One of the hard questions I asked was if Joe had forgiven the man that (accidentally) caused the house explosion. I appreciated that he did not flippantly answer but took a moment before answering “Yes” and then “I had to.” In return his wife gently added that I needed to forgive the man I only reference as “the other driver” but did not put pressure on me to make any movement toward that end at that moment. To me that is true caring, to care enough to bring up the difficult and painful in the kindest way because you know ignoring it will keep your friend from peace.
The pain of loss was still there when I left that day but I had been un-stuck and gently set down a path to healing by real love, caring, and faith. Perhaps the most liberating realization was that I did not need to try to “get over” the loss of someone I loved. I didn’t have to leave Grace behind to live. She was a beautiful part of my life in person and will continue to be a part of it. Sometimes that means intense pain and sadness and plain old missing her so very badly but sometimes it means joy as I carry and share the memories of her.
That day I had also been set free but I didn’t know it yet. You see, after Grace’s accident I often had flashbacks. They could happen anytime. I can only describe them as being trapped in a room, unable to escape reliving memories of that night while being able to see reality but not being a part of it. I’d have enough of a vague sense of what was really going on around me to fake being ok from the outside while I went back to those moments and experienced them again; the sights, sounds, smells, even tastes, and touch sensations. I’d fight to get back to reality, be exhausted when I did, and, as they often happened at work, try to get ahold of my emotions to continue whatever I was doing before the flashback took over.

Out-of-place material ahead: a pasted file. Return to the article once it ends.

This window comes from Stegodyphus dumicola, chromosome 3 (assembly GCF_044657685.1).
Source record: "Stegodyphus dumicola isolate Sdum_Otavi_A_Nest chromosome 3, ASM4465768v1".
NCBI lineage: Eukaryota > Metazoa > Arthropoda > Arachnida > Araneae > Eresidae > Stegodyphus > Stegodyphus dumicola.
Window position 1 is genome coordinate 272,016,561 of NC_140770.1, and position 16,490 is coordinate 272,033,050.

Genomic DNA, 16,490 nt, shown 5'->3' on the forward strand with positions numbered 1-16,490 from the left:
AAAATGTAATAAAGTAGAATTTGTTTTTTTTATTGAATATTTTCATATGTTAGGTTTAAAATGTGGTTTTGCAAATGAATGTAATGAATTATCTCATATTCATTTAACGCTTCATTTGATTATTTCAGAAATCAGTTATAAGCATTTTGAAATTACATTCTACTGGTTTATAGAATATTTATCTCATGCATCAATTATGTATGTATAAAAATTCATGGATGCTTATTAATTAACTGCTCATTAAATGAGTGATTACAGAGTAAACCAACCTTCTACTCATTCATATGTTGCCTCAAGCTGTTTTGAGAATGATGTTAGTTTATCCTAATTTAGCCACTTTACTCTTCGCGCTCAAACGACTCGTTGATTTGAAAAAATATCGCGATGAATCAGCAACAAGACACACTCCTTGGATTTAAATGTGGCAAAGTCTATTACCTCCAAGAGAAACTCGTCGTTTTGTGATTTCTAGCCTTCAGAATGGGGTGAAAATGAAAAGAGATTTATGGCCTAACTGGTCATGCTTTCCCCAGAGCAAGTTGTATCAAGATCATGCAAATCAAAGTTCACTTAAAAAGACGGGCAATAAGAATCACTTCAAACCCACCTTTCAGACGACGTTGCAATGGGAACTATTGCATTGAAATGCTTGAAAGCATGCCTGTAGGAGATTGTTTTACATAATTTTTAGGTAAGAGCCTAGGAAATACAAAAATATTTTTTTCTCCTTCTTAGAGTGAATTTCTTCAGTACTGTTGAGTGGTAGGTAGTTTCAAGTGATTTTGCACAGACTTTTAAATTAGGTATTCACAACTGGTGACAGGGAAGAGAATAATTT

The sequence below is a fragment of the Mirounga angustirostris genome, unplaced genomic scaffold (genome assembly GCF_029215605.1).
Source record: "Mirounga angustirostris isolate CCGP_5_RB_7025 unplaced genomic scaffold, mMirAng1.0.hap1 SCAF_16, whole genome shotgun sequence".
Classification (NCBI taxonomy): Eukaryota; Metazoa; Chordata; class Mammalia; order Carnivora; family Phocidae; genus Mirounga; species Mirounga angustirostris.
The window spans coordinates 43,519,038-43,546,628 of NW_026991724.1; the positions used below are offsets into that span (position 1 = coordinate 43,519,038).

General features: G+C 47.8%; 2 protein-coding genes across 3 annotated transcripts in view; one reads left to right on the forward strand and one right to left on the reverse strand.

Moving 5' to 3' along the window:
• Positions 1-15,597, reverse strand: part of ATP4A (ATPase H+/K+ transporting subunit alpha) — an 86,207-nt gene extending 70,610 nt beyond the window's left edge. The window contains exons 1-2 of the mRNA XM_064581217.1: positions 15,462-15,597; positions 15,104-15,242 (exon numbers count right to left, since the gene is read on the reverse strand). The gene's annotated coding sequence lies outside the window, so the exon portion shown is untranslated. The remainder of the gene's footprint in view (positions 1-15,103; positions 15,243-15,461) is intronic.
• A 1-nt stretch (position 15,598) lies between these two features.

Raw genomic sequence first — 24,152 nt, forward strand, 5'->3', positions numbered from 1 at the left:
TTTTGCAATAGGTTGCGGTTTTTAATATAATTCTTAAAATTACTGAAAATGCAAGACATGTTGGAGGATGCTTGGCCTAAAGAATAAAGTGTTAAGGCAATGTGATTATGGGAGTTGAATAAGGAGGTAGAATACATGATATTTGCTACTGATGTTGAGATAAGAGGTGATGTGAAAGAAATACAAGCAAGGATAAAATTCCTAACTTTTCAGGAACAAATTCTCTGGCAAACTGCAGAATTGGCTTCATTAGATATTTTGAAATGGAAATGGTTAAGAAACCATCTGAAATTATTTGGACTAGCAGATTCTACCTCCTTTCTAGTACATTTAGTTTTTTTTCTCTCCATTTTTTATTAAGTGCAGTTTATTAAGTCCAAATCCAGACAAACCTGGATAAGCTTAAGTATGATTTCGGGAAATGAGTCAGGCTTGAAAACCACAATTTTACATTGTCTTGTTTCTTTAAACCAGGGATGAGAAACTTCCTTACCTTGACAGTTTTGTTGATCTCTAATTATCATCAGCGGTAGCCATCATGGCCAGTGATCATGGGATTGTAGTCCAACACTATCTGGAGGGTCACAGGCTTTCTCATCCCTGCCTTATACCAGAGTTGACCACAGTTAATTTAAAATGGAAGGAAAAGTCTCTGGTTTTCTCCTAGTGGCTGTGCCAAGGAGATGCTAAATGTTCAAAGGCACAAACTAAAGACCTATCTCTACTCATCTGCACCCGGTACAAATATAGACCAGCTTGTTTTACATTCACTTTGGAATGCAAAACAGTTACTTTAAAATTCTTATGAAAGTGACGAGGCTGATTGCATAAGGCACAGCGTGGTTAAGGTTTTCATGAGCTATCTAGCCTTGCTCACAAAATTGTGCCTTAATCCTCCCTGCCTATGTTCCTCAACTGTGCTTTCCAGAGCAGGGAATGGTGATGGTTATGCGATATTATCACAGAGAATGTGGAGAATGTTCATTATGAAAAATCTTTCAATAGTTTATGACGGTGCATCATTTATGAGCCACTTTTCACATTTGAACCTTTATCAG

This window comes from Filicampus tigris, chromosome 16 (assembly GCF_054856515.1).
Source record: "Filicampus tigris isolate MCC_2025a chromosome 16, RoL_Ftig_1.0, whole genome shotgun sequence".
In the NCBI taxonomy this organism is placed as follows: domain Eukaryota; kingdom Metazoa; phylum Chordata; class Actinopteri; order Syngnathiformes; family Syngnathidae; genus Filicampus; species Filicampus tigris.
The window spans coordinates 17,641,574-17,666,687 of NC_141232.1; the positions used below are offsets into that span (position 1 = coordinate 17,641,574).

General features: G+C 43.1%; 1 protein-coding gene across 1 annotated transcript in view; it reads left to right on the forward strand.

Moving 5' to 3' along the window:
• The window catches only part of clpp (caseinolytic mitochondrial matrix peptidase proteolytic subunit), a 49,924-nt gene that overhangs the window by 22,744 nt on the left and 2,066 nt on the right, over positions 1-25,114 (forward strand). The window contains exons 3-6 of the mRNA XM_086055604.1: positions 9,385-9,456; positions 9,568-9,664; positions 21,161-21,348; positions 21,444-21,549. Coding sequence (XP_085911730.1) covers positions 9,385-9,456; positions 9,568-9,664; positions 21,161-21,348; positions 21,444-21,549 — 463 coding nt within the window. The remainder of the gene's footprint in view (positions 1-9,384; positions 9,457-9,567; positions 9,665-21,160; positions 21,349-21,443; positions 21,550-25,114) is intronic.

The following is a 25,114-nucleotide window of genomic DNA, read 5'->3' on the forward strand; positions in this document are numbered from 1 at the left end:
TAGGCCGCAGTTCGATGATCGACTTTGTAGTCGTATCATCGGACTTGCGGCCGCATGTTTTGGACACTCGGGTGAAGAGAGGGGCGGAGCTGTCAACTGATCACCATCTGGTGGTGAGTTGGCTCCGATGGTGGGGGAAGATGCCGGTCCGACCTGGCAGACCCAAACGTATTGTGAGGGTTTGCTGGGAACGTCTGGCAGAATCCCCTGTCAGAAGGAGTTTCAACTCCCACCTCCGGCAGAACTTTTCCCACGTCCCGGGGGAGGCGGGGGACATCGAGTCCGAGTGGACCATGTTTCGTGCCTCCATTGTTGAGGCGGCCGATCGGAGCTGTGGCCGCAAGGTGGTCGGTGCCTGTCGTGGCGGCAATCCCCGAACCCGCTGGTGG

The November after the accident the flashbacks peaked when for nearly 3 weeks I spent most of the day either in that state or recovering from it. The next November wasn’t good either, although I’d learned some tricks to help get out faster since they’d been about a frequent occurrence for well over a year by then. On the last day of the next November, I realized in the 4+ months since I’d talked to Joe, I hadn’t had a flashback. I still had very vivid memories, they were still painful, but the element of being trapped in them was gone. I could get out; the relief was overwhelming.
These lines are from the last 2 paragraphs of Joe’s testimony, the papers that had been inside that manila envelope. He wrote, “…give your grief to Jesus, He is waiting to help you as he did me. With this testimony, if only one broken heart is healed, it will be well worth my telling of it.”
One man’s willingness to share his pain and healing with me changed my life and it seems a fitting tribute to both Joe’s memory and the goodness of God to tell this story despite my private personality. If it can help one person start healing or help them get “unstuck”, it is worth it. If you are not a person of faith in Jesus, there is still wisdom and hope to be taken from Joe (and his wife’s) life lessons and perhaps you can see a glimpse of what the love of the real Jesus looks like through their lives and words told here; He’s much better than many have made Him out to be. Have courage to keep going, there is healing for your broken heart. I’m not “there” yet, wherever "there" is, but after that day, I know there is hope.